Kroner: Judah's Allender has all-out effort

Kroner: Judah's Allender has all-out effort

CHAMPAIGN — Ian Allender’s numbers are usually all good.

The multi-sport athlete at Judah Christian has ranked among the area leaders in baseball and basketball the past two seasons.

He batted .438 last spring, which placed him among the area’s top 30 hitters as a junior.

In the recently completed basketball season, his team-high scoring average (17.5) ranked 11th among area players. His high game was 38 points.

Admirable numbers, no doubt.

They aren’t the numbers that Allender — or his family — finds most pleasing.

As a Type 1 diabetic, who has worn an insulin pump since age 3, he tests his blood sugar before every meal, between meals, before and after practice and at bedtime. He generally finds it within an acceptable range between 70 and 120.

He’ll take those numbers over a 20-point average in basketball or a .500 average in baseball any day.


When Allender was diagnosed with diabetes as a 21/2-year-old, he was in diapers and too young to have a memory of the ordeal his parents faced.

“We called in blood sugars (to his pediatrician’s office), gave him (insulin) shots throughout the day in his stomach, counted carbohydrates for everything he ate and fed him only at certain times each day,” his mother, Beth Allender, said.

Because Carle does not have a pediatric endocrinologist, Ian Allender worked with a pediatric doctor in Quincy, where his mother was raised.

“The doctor told us long ago that his goal for Ian was that Ian be able to participate in whatever he wanted to do as he grew up,” Beth said.

Mission accomplished.

“The pump lets me do what I want,” Ian said. “I haven’t noticed a difference in me and anyone else.”


The insulin pump, which has settings so he can adjust the amount of insulin going into his body, is no longer a big deal.

“It’s a part of me,” Ian said. “It’s so natural, I don’t realize or notice it. I don’t remember life without it.

“It hasn’t been too much of a hindrance,” he added. “It’s not a major setback. For me, it’s a routine. It’s there 24/7.”

Allender unhooks the insulin pump during basketball practices and games “because the constant activity lowers his blood sugar,” Beth said. “He does not need insulin to lower his blood sugar further during this time.”

Baseball is trickier due to the length of games. Allender unhooks the pump while on the field, while hitting or on the bases, but he reattaches it in the dugout while Judah is batting.

“It’s a slower pace, and my heart rate is not as high,” Allender said, “so I keep it on while I’m in the dugout. Baseball is more sporadic. An inning could last five minutes or 15 minutes.”


At different times, Allender has played football and soccer, in addition to his high school choices of basketball and baseball.

It hasn’t turned into a guessing game to keep his blood sugar in check.

“Activity lowers the blood sugar,” he said, “but the adrenaline and anxiety from competing actually raises it, so that balances the activity out.”

Some people would consider Allender a role model for other teenagers with diabetes, proving that it doesn’t need to limit or curtail athletic endeavors.

He appreciates the view but isn’t sure about embracing it.

“Everyone gets their trials and stuff,” he said. “I’ve accepted it. Honestly, it’s pretty easy for me (to manage) now.”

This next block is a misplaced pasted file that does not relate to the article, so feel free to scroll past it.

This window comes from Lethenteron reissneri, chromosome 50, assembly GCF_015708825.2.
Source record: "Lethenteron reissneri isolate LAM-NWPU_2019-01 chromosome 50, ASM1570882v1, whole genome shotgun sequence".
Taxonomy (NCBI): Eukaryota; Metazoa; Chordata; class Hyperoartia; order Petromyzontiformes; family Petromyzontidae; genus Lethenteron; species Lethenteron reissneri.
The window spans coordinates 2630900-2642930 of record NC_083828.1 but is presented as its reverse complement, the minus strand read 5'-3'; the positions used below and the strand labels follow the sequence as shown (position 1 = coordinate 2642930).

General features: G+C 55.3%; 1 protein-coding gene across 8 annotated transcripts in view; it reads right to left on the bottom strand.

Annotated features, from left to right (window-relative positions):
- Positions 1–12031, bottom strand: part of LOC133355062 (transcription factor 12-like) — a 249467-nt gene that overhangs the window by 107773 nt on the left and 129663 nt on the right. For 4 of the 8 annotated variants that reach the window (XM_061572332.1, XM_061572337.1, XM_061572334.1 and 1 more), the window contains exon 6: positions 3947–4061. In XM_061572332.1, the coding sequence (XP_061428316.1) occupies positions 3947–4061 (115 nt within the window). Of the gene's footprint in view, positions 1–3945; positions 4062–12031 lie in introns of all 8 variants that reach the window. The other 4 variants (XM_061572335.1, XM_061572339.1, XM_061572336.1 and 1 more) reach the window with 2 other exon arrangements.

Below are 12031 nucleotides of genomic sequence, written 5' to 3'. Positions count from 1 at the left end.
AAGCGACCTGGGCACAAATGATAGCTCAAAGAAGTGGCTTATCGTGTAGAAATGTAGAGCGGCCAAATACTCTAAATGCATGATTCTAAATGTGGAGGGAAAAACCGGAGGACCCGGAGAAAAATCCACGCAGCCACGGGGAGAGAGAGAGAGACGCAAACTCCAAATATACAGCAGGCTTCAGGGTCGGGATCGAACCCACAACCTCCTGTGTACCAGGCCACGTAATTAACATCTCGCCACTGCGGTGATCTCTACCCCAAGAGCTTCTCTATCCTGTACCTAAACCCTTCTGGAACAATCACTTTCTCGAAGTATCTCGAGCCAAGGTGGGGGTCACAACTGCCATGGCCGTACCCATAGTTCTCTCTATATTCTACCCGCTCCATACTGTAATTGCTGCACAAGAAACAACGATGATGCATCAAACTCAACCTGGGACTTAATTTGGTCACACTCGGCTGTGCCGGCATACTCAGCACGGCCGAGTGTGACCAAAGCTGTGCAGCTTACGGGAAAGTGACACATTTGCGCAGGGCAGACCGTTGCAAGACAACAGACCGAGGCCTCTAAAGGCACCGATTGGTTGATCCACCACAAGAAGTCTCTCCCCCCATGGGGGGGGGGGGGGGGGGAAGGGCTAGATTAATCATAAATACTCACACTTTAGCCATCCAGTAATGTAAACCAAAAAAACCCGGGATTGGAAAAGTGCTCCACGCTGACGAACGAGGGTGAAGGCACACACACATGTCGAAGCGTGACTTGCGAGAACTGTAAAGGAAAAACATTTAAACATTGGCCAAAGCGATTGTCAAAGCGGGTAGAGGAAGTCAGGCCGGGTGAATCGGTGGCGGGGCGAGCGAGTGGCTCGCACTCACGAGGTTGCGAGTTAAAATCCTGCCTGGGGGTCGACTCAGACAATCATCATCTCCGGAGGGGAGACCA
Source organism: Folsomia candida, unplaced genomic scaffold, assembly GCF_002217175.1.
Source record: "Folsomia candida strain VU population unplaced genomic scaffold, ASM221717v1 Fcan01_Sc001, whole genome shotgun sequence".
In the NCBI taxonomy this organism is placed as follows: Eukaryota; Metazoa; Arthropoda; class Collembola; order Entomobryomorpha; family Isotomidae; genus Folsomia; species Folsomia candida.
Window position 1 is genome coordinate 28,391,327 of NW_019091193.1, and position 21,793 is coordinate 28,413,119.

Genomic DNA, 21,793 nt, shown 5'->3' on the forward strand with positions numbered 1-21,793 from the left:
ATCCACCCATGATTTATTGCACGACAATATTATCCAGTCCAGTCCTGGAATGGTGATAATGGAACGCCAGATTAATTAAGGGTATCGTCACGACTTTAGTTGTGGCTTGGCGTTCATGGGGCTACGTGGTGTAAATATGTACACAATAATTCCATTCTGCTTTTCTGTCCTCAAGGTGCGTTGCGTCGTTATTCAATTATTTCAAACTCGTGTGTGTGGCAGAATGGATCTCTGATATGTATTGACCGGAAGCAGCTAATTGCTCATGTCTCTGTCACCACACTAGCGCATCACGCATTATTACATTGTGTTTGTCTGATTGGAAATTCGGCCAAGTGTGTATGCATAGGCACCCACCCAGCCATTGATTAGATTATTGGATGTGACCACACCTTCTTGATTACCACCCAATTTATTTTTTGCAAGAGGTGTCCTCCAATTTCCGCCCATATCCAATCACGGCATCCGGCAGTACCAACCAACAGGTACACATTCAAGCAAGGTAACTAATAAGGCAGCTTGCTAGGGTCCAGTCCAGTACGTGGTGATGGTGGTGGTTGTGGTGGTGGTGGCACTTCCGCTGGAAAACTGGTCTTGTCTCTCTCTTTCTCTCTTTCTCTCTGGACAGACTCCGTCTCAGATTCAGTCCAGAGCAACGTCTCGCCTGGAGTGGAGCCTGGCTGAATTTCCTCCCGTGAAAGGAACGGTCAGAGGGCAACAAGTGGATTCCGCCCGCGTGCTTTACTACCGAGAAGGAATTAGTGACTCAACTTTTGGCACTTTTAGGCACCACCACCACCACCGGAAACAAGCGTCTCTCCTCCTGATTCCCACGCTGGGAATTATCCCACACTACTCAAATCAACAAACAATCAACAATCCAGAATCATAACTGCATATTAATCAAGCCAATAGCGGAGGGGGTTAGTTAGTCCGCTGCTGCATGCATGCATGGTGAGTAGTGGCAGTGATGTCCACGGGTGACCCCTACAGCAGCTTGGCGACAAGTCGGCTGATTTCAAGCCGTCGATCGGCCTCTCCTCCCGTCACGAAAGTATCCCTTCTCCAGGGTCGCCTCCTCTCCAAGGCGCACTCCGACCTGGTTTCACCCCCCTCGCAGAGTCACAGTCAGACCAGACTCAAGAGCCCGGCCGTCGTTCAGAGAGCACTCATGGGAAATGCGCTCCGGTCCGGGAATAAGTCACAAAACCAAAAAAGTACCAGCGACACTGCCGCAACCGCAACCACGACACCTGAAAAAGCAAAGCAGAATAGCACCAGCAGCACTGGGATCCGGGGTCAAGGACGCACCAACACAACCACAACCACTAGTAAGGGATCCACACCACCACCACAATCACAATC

Judah Christian is the only school Allender has attended since kindergarten. He is one of 33 seniors who will graduate in two months.

His friends are aware of his condition.

“A lot of people know what to do when something goes wrong,” Allender said. “I have stuff on the bench. I keep my meter and glucose tablets in a pencil bag.”

His classmates recognize the telltale signs associated with low blood sugar — a lethargy or glazed-over eyes.

If left untreated, he could go into a diabetic coma.

“Friends who have been with me for years can tell pretty quickly,” Allender said. “I get sluggish when I’m low. I’m kind of out of it. They’ll ask if I’m doing all right.”


Most people wouldn’t consider diabetes an asset in life, but Ian has found one way in which it is beneficial.

“Diabetes has been helpful, in some ways, with my health,” he said. “Earlier, I had to watch what I ate and how much.

“It has helped me to know what’s good for my body.”

A common misconception is that diabetes is an affliction associated with obesity.

There are two forms. Allender, a 6-foot-1, 200-pounder, is a Type 1 diabetic, which means his pancreas doesn’t function. He needs the insulin he gets through his pump to survive.

Type 2 diabetics are the ones who frequently get the disease later in life due to poor eating habits, and they often can reverse the effects by changing their diet.

Up next for Allender — even before he plays in a baseball game this spring — is to join his other classmates on a weeklong mission trip to Puerto Rico. The students left Friday, with six sponsors, and will be involved with construction projects near San Juan.

In the fall, he will enroll at Taylor University in Upland, Ind., where he hopes to play basketball.

It will be a time of one-on-one, not on the basketball court, as much as it will be in his life. He will be totally responsible for his diabetic care.

“I’m always conscious about it,” he said. “I feel ready to do all the stuff myself.”

Besides changing his infusion site and counting the carbohydrates at each meal, he’ll need to troubleshoot problems that arise and remember all the associated details.

He’s in good position because he has the numbers on his side.

Fred Kroner is The News-Gazette’s executive sports editor. He writes a weekly prep-related column throughout the school year. He can be reached by fax at 217-373-7401, by phone at 217-351-5235 and at Follow him on Twitter at @fredkroner.